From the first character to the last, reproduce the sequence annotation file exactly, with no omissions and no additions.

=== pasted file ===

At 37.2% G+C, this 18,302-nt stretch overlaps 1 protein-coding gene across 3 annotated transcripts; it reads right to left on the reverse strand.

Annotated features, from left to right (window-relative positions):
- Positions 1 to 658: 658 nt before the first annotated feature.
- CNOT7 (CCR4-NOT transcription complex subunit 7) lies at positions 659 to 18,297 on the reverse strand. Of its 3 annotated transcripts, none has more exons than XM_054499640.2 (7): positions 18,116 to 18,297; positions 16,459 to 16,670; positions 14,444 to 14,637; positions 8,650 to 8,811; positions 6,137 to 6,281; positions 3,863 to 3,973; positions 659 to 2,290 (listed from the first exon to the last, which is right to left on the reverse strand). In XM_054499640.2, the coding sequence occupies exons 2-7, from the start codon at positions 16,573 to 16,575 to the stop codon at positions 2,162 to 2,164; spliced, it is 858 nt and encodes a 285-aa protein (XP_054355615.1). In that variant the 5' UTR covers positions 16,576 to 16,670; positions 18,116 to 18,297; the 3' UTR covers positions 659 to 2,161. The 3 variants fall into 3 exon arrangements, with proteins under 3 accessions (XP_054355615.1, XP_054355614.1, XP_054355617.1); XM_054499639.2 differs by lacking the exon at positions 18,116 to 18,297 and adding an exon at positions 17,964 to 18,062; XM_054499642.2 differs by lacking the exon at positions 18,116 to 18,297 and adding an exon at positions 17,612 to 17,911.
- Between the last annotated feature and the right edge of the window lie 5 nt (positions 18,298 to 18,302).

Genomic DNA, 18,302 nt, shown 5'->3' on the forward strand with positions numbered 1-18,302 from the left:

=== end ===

At 37.2% G+C, this 18,302-nt stretch overlaps 1 protein-coding gene across 3 annotated transcripts; it reads right to left on the reverse strand.

Annotated features, from left to right (window-relative positions):
- Positions 1 to 658: 658 nt before the first annotated feature.
- CNOT7 (CCR4-NOT transcription complex subunit 7) lies at positions 659 to 18,297 on the reverse strand. Of its 3 annotated transcripts, none has more exons than XM_054499640.2 (7): positions 18,116 to 18,297; positions 16,459 to 16,670; positions 14,444 to 14,637; positions 8,650 to 8,811; positions 6,137 to 6,281; positions 3,863 to 3,973; positions 659 to 2,290 (listed from the first exon to the last, which is right to left on the reverse strand). In XM_054499640.2, the coding sequence occupies exons 2-7, from the start codon at positions 16,573 to 16,575 to the stop codon at positions 2,162 to 2,164; spliced, it is 858 nt and encodes a 285-aa protein (XP_054355615.1). In that variant the 5' UTR covers positions 16,576 to 16,670; positions 18,116 to 18,297; the 3' UTR covers positions 659 to 2,161. The 3 variants fall into 3 exon arrangements, with proteins under 3 accessions (XP_054355615.1, XP_054355614.1, XP_054355617.1); XM_054499639.2 differs by lacking the exon at positions 18,116 to 18,297 and adding an exon at positions 17,964 to 18,062; XM_054499642.2 differs by lacking the exon at positions 18,116 to 18,297 and adding an exon at positions 17,612 to 17,911.
- Between the last annotated feature and the right edge of the window lie 5 nt (positions 18,298 to 18,302).

Genomic DNA, 18,302 nt, shown 5'->3' on the forward strand with positions numbered 1-18,302 from the left: